Empirically speaking, does the experience of compassion toward one person measurably affect our actions and attitudes toward other people?
ALL the major religions place great importance on compassion. Whether it’s the parable of the good Samaritan in Christianity, Judaism’s “13 attributes of compassion” or the Buddha’s statement that “loving kindness and compassion is all of our practice,” empathy with the suffering of others is seen as a special virtue that has the power to change the world. This idea is often articulated by the Dalai Lama, who argues that individual experiences of compassion radiate outward and increase harmony for all.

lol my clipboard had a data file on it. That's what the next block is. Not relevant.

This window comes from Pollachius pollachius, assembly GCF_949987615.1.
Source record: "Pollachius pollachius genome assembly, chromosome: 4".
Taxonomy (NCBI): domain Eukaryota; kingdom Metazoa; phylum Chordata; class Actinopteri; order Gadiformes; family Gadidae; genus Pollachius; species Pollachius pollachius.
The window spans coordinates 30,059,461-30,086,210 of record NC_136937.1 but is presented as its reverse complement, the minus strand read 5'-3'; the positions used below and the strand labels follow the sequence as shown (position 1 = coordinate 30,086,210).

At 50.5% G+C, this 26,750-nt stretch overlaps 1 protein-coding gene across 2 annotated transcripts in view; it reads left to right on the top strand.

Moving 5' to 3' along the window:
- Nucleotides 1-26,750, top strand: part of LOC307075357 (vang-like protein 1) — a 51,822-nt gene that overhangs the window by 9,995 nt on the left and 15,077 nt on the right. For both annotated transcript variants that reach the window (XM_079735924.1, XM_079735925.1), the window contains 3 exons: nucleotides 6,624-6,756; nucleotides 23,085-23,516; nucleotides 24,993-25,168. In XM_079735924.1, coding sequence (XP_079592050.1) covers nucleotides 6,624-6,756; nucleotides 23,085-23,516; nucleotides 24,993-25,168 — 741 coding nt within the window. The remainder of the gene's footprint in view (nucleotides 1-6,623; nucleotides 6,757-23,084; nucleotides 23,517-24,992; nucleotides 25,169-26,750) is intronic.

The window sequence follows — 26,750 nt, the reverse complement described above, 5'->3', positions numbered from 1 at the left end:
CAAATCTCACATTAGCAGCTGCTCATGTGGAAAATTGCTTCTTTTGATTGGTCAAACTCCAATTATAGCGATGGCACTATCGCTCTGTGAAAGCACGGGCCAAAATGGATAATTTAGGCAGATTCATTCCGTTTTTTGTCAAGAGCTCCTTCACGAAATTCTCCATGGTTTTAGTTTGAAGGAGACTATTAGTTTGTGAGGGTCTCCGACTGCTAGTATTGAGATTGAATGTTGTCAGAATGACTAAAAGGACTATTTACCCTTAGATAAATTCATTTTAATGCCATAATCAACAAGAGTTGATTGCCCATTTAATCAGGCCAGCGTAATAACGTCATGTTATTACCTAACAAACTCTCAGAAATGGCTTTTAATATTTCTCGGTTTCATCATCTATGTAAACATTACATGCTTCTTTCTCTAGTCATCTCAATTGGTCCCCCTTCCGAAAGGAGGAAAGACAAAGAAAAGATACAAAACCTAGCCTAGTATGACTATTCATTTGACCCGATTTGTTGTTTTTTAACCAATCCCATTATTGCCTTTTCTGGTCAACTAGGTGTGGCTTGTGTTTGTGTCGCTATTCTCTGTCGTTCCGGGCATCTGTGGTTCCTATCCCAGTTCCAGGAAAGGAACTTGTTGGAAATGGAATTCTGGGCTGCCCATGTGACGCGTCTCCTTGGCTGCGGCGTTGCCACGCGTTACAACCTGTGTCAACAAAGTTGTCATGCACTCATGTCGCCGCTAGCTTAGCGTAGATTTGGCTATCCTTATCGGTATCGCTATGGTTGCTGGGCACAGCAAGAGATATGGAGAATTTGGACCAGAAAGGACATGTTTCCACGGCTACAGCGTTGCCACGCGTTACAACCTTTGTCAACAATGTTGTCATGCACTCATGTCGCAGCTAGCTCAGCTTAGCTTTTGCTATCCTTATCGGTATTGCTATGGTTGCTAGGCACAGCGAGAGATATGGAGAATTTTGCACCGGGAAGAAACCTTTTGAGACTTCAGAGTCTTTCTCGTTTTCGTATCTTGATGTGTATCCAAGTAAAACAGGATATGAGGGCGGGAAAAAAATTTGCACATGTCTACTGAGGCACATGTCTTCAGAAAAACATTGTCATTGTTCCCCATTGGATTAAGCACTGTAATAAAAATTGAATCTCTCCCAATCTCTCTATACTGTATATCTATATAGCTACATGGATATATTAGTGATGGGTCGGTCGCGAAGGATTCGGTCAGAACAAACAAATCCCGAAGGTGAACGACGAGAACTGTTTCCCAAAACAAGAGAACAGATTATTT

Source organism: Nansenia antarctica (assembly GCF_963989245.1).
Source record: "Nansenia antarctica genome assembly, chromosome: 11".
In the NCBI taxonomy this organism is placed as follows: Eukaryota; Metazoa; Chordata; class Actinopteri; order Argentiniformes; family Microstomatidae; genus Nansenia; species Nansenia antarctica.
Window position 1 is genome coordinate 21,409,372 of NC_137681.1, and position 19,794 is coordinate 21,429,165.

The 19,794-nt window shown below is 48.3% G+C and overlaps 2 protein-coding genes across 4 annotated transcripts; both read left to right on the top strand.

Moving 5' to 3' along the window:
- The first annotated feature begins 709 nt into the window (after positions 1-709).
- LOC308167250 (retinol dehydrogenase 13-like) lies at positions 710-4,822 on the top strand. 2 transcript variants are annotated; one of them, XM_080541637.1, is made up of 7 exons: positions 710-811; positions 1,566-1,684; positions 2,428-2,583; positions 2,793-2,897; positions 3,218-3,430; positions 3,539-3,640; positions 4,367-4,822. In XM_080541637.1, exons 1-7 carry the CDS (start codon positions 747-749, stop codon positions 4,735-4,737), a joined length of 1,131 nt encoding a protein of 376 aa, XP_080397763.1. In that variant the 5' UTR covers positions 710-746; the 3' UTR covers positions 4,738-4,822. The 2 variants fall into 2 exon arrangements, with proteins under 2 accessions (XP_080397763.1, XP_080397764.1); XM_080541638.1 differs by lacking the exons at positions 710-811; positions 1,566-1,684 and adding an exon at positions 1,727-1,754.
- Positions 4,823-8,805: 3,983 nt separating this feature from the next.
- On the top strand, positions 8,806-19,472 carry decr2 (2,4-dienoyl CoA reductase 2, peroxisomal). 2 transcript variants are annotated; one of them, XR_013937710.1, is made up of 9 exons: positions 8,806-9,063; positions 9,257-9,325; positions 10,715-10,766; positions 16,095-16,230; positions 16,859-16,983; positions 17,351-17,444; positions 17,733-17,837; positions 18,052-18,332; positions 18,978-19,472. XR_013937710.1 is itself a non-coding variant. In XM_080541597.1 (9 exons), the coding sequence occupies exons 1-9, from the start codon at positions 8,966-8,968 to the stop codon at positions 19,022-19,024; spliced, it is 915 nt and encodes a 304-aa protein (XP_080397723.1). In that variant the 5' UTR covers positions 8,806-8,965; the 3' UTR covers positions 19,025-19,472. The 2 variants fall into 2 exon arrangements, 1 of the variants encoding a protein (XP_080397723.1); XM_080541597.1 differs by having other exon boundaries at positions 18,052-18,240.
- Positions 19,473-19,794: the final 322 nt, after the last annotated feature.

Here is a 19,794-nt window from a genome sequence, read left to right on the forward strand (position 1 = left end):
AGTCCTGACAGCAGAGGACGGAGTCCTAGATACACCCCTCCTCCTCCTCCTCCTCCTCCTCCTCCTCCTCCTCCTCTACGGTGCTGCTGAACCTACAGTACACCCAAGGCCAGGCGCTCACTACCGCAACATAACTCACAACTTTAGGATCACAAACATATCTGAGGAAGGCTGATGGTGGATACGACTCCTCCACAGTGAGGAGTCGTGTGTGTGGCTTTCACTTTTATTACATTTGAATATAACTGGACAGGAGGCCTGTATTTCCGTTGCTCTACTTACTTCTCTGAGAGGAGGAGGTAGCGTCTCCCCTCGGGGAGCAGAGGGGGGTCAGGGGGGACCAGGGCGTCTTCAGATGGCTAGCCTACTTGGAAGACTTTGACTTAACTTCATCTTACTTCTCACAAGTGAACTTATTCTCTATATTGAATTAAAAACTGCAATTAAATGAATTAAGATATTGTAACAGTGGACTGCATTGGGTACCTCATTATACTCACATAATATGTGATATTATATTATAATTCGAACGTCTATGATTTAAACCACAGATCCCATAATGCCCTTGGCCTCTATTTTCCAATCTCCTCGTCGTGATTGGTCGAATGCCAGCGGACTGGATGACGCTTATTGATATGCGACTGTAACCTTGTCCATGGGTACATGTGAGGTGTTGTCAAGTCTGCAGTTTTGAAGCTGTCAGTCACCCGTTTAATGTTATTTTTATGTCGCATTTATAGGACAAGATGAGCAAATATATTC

As a social psychologist interested in the emotions, I long wondered whether this spiritual understanding of compassion was also scientifically accurate.
by David DeSteno